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Orgasms 101: what you should know

Orgasms 101: what you should know

Whether it’s in casual conversation with your girlfriends or on those old episodes of Sex And The City, you hear the word “orgasm” all the time. But physiologically speaking, what exactly is an orgasm? It’s defined as a rapid pleasurable release of neuromuscular tensions at the height of sexual arousal. Confused? Don’t worry, we’ve got you.

For starters, the big finish is different for everyone. And to make matters even more complicated, each orgasm can be different — you might feel a bit tingly one time and get a full-body rush the next. Needless to say, we have a lot to talk about. Scroll down for everything you need to know about orgasms: like how to have one, why you’re not experiencing them, and what it should feel like.

They feel ah-mazing

If you’re questioning whether or not you’ve had an orgasm before, chances are you haven’t — the distinct feeling of an orgasm is almost impossible to confuse with anything else. Some general physical reactions include rapid breathing and accelerated heart rate, pelvic thrusting, erect nipples, swelling in your genitals, moaning, and trembling of the body.

They’re actually really good for you
Orgasms — what’s not to love? The euphoric trembling, the toe-curling sensation — they really are unbeatable. But sexual pleasure aside, countless studies have shown that orgasms have multiple health benefits. Having one regularly can actually reduce stress, relieve chronic pain, and may even help you live longer. And if you can believe it, orgasms can help you look younger too; due to the release of oxytocin, orgasms increase collagen production and even give your skin a healthy glow. Plus, they’re a great way to burn calories.

Not all women can bring home the big O

If you’ve tried but have still yet to experience an orgasm, you’re not alone. Plenty of women have trouble getting there. There are a few common reasons you could be having trouble, and don’t worry, they’re almost always curable.

Antidepressants and medications used to treat anxiety disorders can diminish sexual hormones in the body, which can make it harder to achieve an orgasm. If you’re currently taking a similar prescription or another one that you suspect is giving you trouble with climaxing, ask your doctor if there’s a comparable medication with fewer sexual side effects.

A huge percentage of women find it impossible to orgasm from penetration alone. If you haven’t explored clitoral stimulation during sex, you should: it might be just what you need to get you to your peak. Try massaging your clitoris with your fingers, or add a vibrator for extra stimulation.

Just because you’re turned on doesn’t mean your body is producing enough natural lubrication to enjoy sex, especially when you factor in fluctuating hormones and the chemistry of condoms. Adding lubricant is an easy way to make sex more enjoyable.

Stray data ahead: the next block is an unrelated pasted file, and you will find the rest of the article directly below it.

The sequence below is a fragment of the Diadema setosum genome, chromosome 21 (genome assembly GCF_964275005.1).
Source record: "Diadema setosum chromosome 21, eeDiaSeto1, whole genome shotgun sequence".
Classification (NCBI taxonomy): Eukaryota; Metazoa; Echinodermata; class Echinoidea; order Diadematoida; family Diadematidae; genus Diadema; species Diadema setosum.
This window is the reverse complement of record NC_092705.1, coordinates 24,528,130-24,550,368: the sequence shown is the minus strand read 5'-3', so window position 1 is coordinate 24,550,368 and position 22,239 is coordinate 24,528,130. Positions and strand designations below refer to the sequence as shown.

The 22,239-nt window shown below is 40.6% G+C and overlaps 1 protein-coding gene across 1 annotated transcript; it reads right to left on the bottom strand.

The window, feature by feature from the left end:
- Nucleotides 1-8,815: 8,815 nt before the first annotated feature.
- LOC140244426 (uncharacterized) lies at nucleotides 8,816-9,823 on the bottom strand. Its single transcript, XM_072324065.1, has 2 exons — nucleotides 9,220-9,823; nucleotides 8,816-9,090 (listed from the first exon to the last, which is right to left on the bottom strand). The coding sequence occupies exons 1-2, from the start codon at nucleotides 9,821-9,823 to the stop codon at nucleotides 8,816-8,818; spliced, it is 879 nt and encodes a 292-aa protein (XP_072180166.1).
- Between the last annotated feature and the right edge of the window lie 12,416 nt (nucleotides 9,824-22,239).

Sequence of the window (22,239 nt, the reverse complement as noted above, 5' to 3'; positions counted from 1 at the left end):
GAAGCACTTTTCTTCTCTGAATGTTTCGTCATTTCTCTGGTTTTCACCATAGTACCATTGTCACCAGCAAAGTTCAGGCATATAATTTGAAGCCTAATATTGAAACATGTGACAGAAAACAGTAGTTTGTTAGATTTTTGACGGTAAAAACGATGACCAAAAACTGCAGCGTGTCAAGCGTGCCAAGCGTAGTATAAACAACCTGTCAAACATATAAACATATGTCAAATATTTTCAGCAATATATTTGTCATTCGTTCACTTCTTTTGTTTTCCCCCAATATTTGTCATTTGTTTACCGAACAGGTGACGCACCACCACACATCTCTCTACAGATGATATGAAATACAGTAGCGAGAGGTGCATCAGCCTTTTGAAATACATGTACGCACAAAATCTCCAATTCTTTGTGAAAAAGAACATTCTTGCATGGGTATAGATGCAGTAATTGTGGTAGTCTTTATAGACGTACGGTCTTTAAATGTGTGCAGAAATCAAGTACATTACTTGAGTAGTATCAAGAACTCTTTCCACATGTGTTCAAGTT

They can be painful for some
Sex can feel great, but if orgasms cause more pain than pleasure, you could be suffering from a condition called dysorgasmia (no, that is not a made-up word). Dysorgasmia, which can be caused by a variety of underlying causes, is described as pain in your abdomen or pelvic area during or after orgasms.

The most common cause of dysorgasmia is the occasional muscle spasm or internal swelling of your pelvic area. If you typically feel pain in your bladder, this could be a result of a flare up in that region either from a buildup of bacteria or an infection. If you experience pain in the muscles near the rectum, this can indicate a recent spasm in that muscle group. Pain in the abdomen might be caused by a uterine spasm, which makes sense considering this is the biggest muscle to contract and release during orgasms. If you’re experiencing cramps from any of the above, the solution might be as simple as taking ibuprofen before sex. If that doesn’t work, consult your doctor for a more permanent solution.
Uterine fibroids are a common culprit of post-sex cramps. These are benign, non-cancerous tumors that show up on your uterus that can cause pain after intercourse, heavy period bleeding, and spotting between periods. If these symptoms sound familiar, talk to your doctor. While fibroids aren’t dangerous — there’s a less than one in 1,000 chance a cancerous fibroid will occur — having them removed can make sex much more enjoyable.

Pelvic inflammatory disease can occur from a sexually transmitted bacterial infection, like chlamydia or gonorrhea. It causes inflammation in your pelvic area, which can make orgasms uncomfortable. The good news is you can cure it by treating the bacterial infection that is causing the inflammation.

We told you it was a lot, but the good news is now you’re an expert on orgasms. Take these tips, get out there and get ready to experience that feeling of nirvana everyone has been talking about all this time.

Find out more about Lola’s womens sexual wellnes products, including our thin condoms and our sex lubricant!

  • Physical therapists who specialize in the pelvic floor muscles, “pelvic floor PTs”, can help determine if pain related to sex and/or orgasm is caused by the muscles. If so, the good news is that it is treatable! Go to to find one near you.

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